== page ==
Plan: Buy marina, limit public access
Port Authority needs to give final approval
BY KATE BRENNAN
PORT CANAVERAL -- The same developer who has plans to convert Cocoa's only public-access marina into a private, membership-only yacht club has proposed a similar concept for a Port Canaveral marina, port commissioners said.
The same developer who is trying to convert the Whitley Bay Marina to a members-only yacht club presented plans for the purchase and redesign of Scorpionís New Port Marina at Port Canaveral. Image by Rik Jesse, FLORIDA TODAY
Last month, Dream Harbors, LLC, a Naples-based developer, presented its concept plans for the possible purchase and redevelopment of Scorpion's New Port Marina in Port Canaveral to the Canaveral Port Authority.
The proposed plan -- which was unanimously approved by Port Canaveral Commissioners -- is estimated to cost $10 million to $15 million and includes the elimination of several existing buildings, the construction of new dry storage facilities, and the creation of a private yacht club, according to commissioners.
However, John Swanson, manager of Dream Harbors, said that as far as a yacht club is concerned, "I have no concept of anything like that."
In late September, Dream Harbors bought the Whitley Bay Marina in Cocoa, renamed it Whitley Bay Yacht Club, and made plans to convert it into a members-only organization, limiting, possibly even eliminating, public access. Because the state owns the submerged land over which the marina's docks are built, the developer must get approval from the state to change the current public-access requirement. It's an approval Dream Harbors has not yet received.
In Port Canaveral, things work differently.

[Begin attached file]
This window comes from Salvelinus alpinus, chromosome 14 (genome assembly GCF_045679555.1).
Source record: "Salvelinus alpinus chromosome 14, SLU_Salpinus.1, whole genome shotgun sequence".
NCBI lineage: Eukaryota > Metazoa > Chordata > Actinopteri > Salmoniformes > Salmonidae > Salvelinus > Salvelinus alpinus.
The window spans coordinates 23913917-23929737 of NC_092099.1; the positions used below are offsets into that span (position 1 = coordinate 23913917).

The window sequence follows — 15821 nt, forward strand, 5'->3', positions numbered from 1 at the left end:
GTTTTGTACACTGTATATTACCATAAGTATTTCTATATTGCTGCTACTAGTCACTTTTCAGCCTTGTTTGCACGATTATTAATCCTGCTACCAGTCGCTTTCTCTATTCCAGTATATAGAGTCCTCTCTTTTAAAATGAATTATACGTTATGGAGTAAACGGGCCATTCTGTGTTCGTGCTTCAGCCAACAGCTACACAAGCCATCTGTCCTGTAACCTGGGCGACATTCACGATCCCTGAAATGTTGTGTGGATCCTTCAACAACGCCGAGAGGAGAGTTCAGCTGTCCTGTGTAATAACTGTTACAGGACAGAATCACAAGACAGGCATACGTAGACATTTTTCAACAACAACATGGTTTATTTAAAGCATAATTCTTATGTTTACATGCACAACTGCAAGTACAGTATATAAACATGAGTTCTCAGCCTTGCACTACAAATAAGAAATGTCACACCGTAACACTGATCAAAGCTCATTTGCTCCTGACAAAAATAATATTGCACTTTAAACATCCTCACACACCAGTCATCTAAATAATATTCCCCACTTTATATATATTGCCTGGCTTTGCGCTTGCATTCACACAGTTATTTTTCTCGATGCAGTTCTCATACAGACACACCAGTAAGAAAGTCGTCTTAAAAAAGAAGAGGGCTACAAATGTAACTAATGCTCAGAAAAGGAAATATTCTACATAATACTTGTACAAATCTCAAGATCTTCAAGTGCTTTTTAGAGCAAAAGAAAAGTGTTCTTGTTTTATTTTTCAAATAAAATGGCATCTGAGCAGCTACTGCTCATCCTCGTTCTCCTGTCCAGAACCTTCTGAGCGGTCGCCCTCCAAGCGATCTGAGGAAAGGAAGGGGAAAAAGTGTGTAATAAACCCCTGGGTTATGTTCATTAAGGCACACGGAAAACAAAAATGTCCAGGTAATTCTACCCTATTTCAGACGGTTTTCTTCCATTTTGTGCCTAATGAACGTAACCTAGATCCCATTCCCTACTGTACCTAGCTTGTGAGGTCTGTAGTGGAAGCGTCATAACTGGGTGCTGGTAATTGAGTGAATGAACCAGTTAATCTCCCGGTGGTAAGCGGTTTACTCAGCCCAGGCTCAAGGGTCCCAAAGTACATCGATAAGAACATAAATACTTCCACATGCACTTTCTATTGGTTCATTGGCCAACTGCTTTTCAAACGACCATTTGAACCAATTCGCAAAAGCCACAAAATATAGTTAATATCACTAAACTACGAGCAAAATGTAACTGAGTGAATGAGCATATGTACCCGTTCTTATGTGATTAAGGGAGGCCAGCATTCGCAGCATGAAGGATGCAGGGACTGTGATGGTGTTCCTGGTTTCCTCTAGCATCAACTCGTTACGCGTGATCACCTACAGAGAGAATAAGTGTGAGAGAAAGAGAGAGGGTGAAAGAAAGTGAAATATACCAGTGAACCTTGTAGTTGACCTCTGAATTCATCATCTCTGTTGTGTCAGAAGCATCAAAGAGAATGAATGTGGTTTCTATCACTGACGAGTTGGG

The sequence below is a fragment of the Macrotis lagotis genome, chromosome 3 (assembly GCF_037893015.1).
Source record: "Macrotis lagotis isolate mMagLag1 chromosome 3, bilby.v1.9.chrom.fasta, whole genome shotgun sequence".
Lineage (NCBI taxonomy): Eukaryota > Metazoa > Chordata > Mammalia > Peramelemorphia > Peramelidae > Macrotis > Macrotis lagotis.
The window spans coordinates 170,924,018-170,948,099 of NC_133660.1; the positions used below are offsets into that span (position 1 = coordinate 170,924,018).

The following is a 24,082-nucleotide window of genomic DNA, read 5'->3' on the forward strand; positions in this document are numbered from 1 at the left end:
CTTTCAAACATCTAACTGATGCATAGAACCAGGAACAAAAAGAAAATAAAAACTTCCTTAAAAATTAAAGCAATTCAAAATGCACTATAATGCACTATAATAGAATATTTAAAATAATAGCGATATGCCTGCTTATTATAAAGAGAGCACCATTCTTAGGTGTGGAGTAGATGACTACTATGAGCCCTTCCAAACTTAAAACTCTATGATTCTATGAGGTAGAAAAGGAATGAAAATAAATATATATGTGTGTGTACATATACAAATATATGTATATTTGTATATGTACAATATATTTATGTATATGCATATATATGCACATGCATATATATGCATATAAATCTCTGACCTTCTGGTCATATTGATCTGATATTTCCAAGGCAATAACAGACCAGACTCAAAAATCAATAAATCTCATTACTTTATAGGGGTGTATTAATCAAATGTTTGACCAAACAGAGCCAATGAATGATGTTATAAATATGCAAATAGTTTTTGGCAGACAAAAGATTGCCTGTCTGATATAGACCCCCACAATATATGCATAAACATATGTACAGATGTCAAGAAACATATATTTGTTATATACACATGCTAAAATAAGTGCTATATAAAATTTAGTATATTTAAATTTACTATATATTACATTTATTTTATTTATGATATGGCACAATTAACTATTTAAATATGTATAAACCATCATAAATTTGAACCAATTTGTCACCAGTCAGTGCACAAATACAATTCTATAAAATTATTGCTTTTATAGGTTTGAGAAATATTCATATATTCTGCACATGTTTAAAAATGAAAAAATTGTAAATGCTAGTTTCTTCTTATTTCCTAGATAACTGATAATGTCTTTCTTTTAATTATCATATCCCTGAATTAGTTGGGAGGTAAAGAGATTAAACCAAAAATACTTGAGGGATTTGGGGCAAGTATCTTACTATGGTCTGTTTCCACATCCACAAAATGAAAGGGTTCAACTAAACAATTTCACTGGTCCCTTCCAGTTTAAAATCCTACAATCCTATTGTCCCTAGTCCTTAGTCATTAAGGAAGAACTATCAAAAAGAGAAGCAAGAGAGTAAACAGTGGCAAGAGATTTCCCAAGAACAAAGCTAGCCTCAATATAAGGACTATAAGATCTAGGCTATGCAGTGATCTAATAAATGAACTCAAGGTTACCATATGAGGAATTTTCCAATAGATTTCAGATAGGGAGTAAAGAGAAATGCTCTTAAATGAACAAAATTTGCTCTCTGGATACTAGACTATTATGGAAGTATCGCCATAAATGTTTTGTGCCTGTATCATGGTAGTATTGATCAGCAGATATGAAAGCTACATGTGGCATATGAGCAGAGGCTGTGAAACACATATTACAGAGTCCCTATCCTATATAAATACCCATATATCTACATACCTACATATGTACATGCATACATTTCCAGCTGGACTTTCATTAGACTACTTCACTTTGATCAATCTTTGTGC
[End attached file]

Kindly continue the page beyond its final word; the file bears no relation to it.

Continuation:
The Canaveral Port Authority -- and not the state -- owns the whole port, including the land submerged under the water off Scorpion's New Port Marina. The commissioners decide the fate of those submerged lands by granting leases -- usually long-term leases -- to businesses.
So far, Dream Harbors' preliminary plan, as well as its request for a 50-year lease, has been met with approval by the port's commissioners.
"It cleans up the area for one thing," said Raymond Sharkey, vice chairman of the Port Canaveral Commissioners. "It puts new facilities in there that will improve the area. And there's talk about putting a restaurant in there, so it's going to make it a better place. We want to make it (the port) an attraction for all of Brevard and even for people who come from Orlando."
If Dream Harbors buys the marina, it will be required to present final plans to the Port Authority before obtaining a lease to operate. But how the marina operates -- whether it's a public-access outfit or an exclusive, membership-only club -- is not a concern of the Port Authority, Commissioner Rodney Ketcham said.
"We do not interfere with the management of their business. We do not stand on the sidelines and say 90 percent of your marina has to be public,'" he said. "If they choose to have a private marina, then that's their choice. Once we lease it to them, they can run it however they want to."
At this rate, there won't be any public access marinas in Fl in 5 years.
The state of FLorida is giving away public underwater land leases to private yacht clubs.
We're glad we own (2) H2Ofront homes with a 10,000 lbs boat lift @ each one.
Last edited by Dean Ferry; 01-05-2005 at 08:12 AM.
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